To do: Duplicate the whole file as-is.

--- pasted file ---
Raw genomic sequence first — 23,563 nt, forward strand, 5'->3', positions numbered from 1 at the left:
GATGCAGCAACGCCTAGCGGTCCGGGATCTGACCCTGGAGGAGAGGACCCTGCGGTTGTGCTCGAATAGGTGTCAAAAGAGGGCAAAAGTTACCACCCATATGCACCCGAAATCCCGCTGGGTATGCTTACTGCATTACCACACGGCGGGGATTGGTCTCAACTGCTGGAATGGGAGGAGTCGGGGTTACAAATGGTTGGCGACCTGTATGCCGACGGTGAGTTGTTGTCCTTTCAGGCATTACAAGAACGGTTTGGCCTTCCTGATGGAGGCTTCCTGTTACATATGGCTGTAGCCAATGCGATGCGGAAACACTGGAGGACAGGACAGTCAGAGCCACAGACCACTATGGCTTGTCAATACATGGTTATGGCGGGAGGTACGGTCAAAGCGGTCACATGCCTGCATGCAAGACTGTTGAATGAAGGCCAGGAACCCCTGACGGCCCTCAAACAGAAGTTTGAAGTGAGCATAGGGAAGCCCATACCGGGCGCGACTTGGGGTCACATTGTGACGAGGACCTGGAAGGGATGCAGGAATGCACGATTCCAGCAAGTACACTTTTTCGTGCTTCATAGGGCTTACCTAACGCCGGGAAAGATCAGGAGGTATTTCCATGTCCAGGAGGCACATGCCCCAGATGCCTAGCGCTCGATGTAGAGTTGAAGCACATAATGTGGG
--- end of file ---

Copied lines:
Raw genomic sequence first — 23,563 nt, forward strand, 5'->3', positions numbered from 1 at the left:
GATGCAGCAACGCCTAGCGGTCCGGGATCTGACCCTGGAGGAGAGGACCCTGCGGTTGTGCTCGAATAGGTGTCAAAAGAGGGCAAAAGTTACCACCCATATGCACCCGAAATCCCGCTGGGTATGCTTACTGCATTACCACACGGCGGGGATTGGTCTCAACTGCTGGAATGGGAGGAGTCGGGGTTACAAATGGTTGGCGACCTGTATGCCGACGGTGAGTTGTTGTCCTTTCAGGCATTACAAGAACGGTTTGGCCTTCCTGATGGAGGCTTCCTGTTACATATGGCTGTAGCCAATGCGATGCGGAAACACTGGAGGACAGGACAGTCAGAGCCACAGACCACTATGGCTTGTCAATACATGGTTATGGCGGGAGGTACGGTCAAAGCGGTCACATGCCTGCATGCAAGACTGTTGAATGAAGGCCAGGAACCCCTGACGGCCCTCAAACAGAAGTTTGAAGTGAGCATAGGGAAGCCCATACCGGGCGCGACTTGGGGTCACATTGTGACGAGGACCTGGAAGGGATGCAGGAATGCACGATTCCAGCAAGTACACTTTTTCGTGCTTCATAGGGCTTACCTAACGCCGGGAAAGATCAGGAGGTATTTCCATGTCCAGGAGGCACATGCCCCAGATGCCTAGCGCTCGATGTAGAGTTGAAGCACATAATGTGGG